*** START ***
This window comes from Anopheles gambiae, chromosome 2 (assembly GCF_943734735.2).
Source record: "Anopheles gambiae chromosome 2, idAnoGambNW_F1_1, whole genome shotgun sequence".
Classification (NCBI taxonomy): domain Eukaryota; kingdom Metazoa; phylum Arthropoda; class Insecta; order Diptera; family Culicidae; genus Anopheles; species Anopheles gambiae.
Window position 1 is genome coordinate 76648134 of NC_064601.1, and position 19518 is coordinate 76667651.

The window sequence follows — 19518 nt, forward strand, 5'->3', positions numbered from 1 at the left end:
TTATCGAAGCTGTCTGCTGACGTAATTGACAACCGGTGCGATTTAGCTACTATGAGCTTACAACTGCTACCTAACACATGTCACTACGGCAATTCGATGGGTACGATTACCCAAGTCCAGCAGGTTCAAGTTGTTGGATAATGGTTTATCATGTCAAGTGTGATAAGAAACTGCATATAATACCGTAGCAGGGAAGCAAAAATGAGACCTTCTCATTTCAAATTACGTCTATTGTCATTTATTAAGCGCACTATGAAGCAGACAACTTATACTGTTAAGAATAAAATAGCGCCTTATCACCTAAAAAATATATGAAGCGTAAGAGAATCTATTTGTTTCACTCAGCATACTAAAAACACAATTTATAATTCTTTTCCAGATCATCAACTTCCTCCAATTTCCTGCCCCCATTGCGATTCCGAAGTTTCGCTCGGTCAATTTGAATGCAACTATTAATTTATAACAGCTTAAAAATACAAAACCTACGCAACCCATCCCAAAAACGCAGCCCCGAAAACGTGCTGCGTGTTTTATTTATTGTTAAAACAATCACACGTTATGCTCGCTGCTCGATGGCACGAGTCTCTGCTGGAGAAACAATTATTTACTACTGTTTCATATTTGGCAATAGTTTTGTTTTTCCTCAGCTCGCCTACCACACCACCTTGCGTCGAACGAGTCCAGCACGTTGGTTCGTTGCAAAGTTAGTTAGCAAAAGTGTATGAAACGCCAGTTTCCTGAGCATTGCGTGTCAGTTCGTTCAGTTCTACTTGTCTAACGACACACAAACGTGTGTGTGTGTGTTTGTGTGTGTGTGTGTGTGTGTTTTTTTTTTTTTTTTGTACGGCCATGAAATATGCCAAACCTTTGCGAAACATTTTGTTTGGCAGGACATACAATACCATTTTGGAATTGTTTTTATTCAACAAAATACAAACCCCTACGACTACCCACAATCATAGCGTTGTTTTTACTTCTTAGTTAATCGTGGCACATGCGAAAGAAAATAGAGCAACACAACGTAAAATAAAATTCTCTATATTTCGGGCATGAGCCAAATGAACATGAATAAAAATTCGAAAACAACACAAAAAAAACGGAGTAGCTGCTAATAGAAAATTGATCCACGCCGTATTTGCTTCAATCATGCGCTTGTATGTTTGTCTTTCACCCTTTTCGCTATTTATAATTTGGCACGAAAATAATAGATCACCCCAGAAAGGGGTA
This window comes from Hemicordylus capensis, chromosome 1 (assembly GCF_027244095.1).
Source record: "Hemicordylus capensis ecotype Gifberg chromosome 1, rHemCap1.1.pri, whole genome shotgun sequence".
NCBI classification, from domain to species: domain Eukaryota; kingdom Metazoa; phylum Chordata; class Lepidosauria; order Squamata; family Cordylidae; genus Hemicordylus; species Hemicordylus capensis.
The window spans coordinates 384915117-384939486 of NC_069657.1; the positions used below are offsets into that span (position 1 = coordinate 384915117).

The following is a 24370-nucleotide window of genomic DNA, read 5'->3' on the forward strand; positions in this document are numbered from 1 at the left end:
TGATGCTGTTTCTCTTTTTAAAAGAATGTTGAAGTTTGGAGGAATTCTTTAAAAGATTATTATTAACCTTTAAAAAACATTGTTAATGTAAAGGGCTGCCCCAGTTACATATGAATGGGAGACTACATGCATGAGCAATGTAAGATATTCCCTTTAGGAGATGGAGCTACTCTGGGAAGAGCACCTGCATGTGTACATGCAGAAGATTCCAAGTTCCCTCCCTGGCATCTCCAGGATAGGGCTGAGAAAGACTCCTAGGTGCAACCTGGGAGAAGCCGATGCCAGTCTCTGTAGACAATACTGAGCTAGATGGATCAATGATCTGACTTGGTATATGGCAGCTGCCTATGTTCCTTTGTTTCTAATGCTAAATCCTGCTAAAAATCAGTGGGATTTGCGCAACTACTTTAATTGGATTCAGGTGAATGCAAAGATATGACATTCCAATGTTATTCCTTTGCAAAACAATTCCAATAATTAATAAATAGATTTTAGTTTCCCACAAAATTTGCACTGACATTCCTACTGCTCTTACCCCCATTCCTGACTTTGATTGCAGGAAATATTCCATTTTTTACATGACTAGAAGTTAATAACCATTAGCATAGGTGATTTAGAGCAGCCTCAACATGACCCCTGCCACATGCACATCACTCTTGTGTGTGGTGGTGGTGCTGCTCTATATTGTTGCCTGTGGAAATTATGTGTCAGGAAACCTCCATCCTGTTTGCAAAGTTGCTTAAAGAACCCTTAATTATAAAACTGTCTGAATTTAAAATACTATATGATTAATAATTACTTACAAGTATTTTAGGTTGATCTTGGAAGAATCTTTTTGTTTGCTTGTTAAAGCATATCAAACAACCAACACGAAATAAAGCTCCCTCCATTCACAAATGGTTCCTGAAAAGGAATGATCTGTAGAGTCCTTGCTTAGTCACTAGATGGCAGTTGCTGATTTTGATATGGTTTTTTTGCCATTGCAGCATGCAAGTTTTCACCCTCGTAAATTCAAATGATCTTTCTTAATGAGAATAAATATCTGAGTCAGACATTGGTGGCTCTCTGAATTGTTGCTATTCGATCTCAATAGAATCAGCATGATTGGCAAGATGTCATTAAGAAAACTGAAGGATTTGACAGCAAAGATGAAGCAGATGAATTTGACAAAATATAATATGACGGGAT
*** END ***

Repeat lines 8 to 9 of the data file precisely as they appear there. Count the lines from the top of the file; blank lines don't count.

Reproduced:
Source record: "Hemicordylus capensis ecotype Gifberg chromosome 1, rHemCap1.1.pri, whole genome shotgun sequence".
NCBI classification, from domain to species: domain Eukaryota; kingdom Metazoa; phylum Chordata; class Lepidosauria; order Squamata; family Cordylidae; genus Hemicordylus; species Hemicordylus capensis.